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Horizon 2020 full-costing debate heats up

Lobby groups have reiterated calls for overhead expenses to be met on a full costs basis under the next EU research programme, ahead of an upcoming meeting of policymakers.

Both business and academia representatives have said that indirect expenses, such as travel and equipment, need to be reimbursed well to encourage researchers to participate in Horizon 2020. 

For Horizon 2020, the European Parliament has proposed a funding model under which participants would be allowed to account for the full direct and indirect costs of a project, but only be refunded 70 per cent of this amount to keep costs down.

Business Europe, which represents 41 business federations across 35 countries, says the Parliament’s suggestion would be inadequate, and discourage business participation in the programme. In the letter, dated 5 April, Business Europe says Horizon 2020 participants should be offered two options for funding reimbursement. This should either be 100 per cent for direct research costs and an extra 30 per cent of this amount to cover indirect costs, or participants should be able to claim indirect costs on the basis of the actual amount spent.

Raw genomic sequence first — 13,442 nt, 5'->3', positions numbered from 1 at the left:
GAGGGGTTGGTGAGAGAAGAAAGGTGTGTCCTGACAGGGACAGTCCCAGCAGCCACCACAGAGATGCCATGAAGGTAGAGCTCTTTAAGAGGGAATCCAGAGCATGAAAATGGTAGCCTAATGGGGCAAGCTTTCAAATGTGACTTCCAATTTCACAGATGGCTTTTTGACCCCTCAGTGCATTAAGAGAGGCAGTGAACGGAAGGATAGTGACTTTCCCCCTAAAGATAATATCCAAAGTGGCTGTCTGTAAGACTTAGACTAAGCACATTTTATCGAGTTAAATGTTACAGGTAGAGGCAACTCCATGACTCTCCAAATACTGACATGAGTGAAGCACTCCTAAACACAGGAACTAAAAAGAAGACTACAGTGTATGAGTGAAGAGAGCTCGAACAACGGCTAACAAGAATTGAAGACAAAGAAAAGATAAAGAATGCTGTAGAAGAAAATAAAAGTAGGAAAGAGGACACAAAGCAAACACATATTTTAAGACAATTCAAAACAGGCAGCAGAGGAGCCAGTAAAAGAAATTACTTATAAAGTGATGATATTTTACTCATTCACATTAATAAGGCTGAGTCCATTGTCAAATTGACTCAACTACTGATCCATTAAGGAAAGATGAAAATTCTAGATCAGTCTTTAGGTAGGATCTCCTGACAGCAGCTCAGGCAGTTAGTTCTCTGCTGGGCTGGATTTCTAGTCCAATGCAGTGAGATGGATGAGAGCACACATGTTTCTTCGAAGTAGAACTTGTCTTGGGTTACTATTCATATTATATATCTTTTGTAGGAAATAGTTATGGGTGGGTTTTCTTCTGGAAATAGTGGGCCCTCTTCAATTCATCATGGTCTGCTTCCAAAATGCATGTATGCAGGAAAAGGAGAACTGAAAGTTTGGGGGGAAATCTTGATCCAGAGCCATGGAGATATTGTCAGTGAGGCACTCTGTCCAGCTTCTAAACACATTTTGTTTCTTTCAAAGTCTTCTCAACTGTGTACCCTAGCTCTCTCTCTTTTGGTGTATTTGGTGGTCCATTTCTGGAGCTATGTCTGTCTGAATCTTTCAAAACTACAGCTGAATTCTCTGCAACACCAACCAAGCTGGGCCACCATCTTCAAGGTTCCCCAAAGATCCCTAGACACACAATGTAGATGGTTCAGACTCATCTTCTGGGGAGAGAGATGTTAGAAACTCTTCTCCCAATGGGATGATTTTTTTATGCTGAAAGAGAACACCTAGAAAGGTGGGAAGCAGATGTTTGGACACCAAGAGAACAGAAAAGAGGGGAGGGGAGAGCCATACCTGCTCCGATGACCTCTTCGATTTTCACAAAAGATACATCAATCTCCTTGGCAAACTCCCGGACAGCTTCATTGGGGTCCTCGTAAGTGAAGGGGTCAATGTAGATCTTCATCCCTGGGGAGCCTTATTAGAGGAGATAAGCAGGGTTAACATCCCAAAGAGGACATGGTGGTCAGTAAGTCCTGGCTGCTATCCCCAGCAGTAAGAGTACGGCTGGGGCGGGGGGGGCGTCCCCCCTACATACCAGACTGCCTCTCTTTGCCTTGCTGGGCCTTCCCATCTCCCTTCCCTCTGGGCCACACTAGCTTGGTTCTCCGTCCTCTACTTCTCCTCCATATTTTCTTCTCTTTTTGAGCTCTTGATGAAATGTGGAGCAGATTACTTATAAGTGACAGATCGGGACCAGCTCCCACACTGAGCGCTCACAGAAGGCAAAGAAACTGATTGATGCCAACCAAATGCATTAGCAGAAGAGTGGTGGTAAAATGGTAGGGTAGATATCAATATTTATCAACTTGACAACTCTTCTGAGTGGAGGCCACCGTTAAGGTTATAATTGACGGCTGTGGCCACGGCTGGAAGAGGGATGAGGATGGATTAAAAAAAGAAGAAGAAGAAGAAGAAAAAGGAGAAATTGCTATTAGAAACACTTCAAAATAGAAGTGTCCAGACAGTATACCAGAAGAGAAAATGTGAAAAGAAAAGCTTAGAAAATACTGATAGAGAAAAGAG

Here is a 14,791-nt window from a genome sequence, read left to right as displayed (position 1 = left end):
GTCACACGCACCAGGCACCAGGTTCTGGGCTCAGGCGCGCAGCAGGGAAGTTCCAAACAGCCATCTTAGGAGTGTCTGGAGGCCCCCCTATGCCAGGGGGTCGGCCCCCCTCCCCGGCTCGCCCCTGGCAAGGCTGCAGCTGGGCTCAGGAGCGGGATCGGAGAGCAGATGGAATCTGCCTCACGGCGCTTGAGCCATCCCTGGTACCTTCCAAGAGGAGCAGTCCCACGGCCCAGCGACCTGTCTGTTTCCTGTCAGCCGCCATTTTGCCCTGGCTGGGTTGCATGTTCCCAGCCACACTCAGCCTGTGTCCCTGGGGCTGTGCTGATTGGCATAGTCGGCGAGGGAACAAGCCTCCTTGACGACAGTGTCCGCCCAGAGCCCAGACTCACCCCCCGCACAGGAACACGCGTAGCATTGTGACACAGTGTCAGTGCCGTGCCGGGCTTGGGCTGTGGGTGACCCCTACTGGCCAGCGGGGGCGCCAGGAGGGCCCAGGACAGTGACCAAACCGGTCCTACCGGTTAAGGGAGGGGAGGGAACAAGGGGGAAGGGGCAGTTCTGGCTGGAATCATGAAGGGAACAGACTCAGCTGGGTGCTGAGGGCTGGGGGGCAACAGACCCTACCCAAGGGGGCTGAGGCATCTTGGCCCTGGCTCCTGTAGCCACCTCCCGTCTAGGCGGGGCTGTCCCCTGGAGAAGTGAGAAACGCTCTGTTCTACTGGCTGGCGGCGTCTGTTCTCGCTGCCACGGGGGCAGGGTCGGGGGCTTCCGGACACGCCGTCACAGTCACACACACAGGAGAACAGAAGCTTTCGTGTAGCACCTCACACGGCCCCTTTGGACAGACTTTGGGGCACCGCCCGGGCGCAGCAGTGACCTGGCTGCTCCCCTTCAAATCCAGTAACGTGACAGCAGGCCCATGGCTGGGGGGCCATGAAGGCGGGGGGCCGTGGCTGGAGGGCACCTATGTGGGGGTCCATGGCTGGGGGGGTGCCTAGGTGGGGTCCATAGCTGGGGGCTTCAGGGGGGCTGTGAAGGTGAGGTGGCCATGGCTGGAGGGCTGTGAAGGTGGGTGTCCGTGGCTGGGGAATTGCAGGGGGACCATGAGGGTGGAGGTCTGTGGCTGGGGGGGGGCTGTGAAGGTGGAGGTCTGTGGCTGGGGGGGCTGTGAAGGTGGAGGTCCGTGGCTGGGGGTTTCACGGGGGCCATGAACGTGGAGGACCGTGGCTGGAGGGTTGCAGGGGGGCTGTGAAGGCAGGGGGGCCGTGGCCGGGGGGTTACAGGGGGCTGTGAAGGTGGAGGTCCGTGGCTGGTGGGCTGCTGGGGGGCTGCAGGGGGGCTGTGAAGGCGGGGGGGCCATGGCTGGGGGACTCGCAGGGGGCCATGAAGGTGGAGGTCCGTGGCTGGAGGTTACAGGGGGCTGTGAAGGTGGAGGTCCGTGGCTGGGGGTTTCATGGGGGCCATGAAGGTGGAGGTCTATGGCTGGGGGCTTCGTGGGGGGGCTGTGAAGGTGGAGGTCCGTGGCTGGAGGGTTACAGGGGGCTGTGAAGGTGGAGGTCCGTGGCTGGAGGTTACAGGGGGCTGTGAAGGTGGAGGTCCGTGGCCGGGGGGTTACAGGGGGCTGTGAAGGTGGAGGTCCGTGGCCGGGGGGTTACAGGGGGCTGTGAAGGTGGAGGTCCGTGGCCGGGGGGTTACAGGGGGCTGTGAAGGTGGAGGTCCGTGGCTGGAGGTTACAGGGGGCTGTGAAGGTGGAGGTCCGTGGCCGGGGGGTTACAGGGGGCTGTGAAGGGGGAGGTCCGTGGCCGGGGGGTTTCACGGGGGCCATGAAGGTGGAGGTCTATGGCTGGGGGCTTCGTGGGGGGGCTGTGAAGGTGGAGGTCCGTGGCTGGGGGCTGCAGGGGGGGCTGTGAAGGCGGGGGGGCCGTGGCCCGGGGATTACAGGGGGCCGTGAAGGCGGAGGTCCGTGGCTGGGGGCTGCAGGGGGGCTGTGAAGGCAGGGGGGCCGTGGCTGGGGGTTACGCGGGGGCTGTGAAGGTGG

In contrast, the European University Association has welcomed the Parliament’s suggestion, because it maintains an option for institutions to use full cost accounting. However, the EUA said the level of reimbursement should be increased from 70 to 75 per cent. The flat rate for institutions unable to account for full costs should also be increased, to 40 per cent, an EUA statement says.

The debate is further complicated by a suggestion, made by the Commission in October 2012, that organisations with high indirect costs could declare some of these expenses as direct costs. The Commission told lobby groups it would prepare guidelines on this, but no details have yet emerged.

“We have asked the Council and Parliament to demand that the Commission produces written guidance, with legal certainty, before taking any final decision on cost reimbursement,” said one Brussels source. “This has not happened yet.”

Representatives from the Council of Ministers, the European Parliament and the European Commission will meet on 16 April for a trilogue discussion on the details of the Horizon 2020 programme, including the funding model to be used for research projects.

In its Horizon 2020 proposal, the European Commission says it intends to use a simplified funding model. This would pay participants 100 per cent of direct research costs, and an additional 20 per cent of this amount for indirect expenses—with no option to reclaim the value actually spent.

The Council of Ministers, which represents member states, supports this simplified approach, but suggests the flat rate for indirect costs be increased to 25 per cent.